4.09% £25m unsecured loan notes 2039

25,000

25,000

2.79% £25m unsecured loan notes 2039

40,000

-

6.01% £30m unsecured loan notes 2041

30,000

30,000

6.87% £20m unsecured loan notes 2042

20,000

20,000

4.38% £25m unsecured loan notes 2044

25,000

25,000

5.92% $30m unsecured loan notes 2046

22,647

23,494

5.11% £25m unsecured loan notes 2046

25,000

25,000

7.40% $58m unsecured loan notes 2051

43,783

45,423

5.13% £40m unsecured loan notes 2056

40,000

40,000

663,956

636,378

842,318

815,632

Amounts falling due in two to five years:

Amounts falling due after more than five years:

Total other long term borrowings expiring in more than one year

The commercial mortgage loan is secured by fixed charges over specific freehold investment properties of the group, £795,288,000 (2018 – £769,632,000) of the total bank loans and other borrowings is subject to fixed rates of interest to maturity which average 4.97% (2018 – 5.11%). All the interest payments and principal repayments relating to the loan notes issued in US dollars were swapped into sterling at fixed exchange rates (see note 20). This currency swap has the effect of reducing the effective interest rate on the US dollar loans from the rates shown above to an average effective rate of 5.72% (2018 – 5.72%). This, combined with the fixed interest rates payable on the sterling loans gives an overall effective interest rate across all the series of notes, fixed until maturity, of 4.78% (2018 – 4.91%). 73


Cadogan Annual Report 2019

16. Called up share capital 2019 Authorised, allotted, issued and fully paid

Ordinary shares of £1 each

2018 Authorised, allotted, issued and fully paid

Number of shares

£000

Number of shares

£000

120,000,000

120,000

120,000,000

120,000

17. Reserves Non-distributable reserve This reserve is used to record: — Increases in fair value of freehold and leasehold investment properties and decreases to the extent that such decreases relate to the increase on the same asset. This is offset by the removal of any historic fair value relating to leasehold investment properties which have been disposed in the year. These figures are stated net of the associated deferred tax asset or liability; — Increases and decreases in fair value of an individual investment property unless a deficit below original cost or its reversal and is expected to be permanent; — Increases and decreases in fair value of freehold land and building unless a deficit, or its reversal, is below original cost in which case it is recognised in the profit and loss account; and — Increases and decreases in the net fair value of derivative financial instruments. The figure is stated net of the associated deferred tax asset or liability. Profit and loss account This is the distributable reserve represented by the retained profit and loss.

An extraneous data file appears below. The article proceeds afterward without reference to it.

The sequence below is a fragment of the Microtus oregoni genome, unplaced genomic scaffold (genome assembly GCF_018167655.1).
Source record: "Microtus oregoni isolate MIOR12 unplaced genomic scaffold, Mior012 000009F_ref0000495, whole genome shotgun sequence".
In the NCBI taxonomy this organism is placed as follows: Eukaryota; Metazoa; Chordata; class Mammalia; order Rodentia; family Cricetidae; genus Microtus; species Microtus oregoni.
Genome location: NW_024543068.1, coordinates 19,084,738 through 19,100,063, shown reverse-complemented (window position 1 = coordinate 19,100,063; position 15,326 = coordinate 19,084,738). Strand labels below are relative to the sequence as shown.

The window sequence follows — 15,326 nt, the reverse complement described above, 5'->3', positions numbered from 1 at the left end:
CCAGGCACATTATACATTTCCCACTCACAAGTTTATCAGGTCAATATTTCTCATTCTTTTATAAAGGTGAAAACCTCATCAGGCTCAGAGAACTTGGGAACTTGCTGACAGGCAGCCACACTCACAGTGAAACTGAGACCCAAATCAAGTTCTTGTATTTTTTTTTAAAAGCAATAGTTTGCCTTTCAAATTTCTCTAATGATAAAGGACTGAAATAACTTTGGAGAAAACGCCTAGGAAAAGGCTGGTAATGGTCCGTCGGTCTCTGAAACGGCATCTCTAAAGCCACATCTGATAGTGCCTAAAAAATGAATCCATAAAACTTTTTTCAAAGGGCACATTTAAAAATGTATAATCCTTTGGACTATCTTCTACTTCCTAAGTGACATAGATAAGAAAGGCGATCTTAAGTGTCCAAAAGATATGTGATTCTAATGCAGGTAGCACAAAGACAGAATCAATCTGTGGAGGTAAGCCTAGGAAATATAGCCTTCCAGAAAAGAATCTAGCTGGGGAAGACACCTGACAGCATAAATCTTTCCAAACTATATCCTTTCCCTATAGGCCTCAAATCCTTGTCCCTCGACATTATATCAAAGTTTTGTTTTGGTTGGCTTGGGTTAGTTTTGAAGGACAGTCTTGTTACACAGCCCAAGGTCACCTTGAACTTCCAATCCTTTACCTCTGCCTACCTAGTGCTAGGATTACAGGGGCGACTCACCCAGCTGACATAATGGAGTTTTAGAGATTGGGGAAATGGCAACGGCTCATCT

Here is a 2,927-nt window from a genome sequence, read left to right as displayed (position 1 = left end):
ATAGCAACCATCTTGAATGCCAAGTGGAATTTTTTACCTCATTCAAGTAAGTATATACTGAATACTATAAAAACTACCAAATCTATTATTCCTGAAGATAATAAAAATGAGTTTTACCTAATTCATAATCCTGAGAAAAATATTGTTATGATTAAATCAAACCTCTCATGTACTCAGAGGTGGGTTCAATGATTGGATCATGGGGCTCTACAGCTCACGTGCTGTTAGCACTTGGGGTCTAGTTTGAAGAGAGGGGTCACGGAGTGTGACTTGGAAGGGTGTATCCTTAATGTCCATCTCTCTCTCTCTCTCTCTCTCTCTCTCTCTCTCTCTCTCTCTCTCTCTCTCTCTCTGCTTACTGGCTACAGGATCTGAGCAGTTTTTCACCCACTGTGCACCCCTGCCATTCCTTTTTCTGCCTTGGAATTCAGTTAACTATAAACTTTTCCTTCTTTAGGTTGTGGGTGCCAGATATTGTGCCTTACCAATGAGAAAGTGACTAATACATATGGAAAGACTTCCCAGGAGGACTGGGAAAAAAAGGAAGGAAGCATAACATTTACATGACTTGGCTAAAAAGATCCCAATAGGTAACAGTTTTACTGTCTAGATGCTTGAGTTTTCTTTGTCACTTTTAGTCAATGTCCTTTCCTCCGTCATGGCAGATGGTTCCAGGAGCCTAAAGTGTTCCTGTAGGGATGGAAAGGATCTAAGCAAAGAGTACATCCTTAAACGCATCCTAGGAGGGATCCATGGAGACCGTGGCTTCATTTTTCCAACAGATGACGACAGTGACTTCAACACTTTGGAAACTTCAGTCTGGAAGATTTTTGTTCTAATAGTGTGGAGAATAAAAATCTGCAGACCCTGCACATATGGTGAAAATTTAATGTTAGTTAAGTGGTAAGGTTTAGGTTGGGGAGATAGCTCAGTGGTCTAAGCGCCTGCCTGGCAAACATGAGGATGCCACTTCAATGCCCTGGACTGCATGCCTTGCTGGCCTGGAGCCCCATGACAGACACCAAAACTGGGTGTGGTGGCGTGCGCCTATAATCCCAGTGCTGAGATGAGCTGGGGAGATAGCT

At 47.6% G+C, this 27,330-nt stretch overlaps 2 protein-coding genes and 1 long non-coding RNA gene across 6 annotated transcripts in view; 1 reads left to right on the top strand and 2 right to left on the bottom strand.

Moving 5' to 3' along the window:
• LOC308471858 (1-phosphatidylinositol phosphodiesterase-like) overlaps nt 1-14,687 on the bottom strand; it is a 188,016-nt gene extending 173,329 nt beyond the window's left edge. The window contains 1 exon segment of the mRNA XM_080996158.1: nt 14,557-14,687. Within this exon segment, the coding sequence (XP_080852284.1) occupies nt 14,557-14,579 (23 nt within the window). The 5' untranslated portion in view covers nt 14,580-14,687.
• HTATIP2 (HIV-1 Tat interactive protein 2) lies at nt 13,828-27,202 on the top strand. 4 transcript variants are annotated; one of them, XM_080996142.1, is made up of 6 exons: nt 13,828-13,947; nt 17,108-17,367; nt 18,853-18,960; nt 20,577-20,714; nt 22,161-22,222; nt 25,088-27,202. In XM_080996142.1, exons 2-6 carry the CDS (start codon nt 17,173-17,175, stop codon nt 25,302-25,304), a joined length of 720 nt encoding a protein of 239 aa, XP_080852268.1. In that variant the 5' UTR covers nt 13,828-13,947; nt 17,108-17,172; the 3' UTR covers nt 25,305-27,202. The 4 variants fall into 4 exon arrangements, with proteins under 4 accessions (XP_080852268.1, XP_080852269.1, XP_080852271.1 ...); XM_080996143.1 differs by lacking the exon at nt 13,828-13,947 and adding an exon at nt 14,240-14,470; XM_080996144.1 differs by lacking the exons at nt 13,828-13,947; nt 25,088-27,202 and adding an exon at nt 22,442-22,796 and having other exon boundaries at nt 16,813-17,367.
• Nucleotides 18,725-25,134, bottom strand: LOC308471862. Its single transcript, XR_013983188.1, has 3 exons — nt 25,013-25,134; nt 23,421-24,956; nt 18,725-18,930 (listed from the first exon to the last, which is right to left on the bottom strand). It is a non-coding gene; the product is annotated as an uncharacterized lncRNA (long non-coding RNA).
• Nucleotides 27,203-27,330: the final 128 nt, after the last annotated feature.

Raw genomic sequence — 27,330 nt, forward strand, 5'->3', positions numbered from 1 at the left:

74


Notes to the Financial Statements

18. Notes to the statement of cash flows (a) Reconciliation of profit to net cash inflow from operating activities Group 2019 £000

2018 £000

(521,720)

(19,038)

Revaluation of investment properties

581,359

89,134

Depreciation of tangible fixed assets

308

379

Group loss for the year

Adjustments to reconcile loss for the year to net cash flow from operating activities:

Profit on sale of investment properties

(4,907)

Loss on disposal of subsidiaries

13,782

Difference between pension charge and cash contributions Net finance cost

(830) 37,333

(8,008) (922) 36,017

Working capital movements: Decrease/(increase) in stock

54

Increase in debtors

(9,053)

Increase in creditors

8,992

(30) (4,169) 477

Taxation: Corporation tax paid

(11,664)

(14,718)

Net cash inflow from operating activities

93,654

79,122

(b) Cash and cash equivalents Cash and cash equivalents comprise the following: Group

Bank overdraft

2019 £000

2018 £000

15,020

10,052

75


Cadogan Annual Report 2019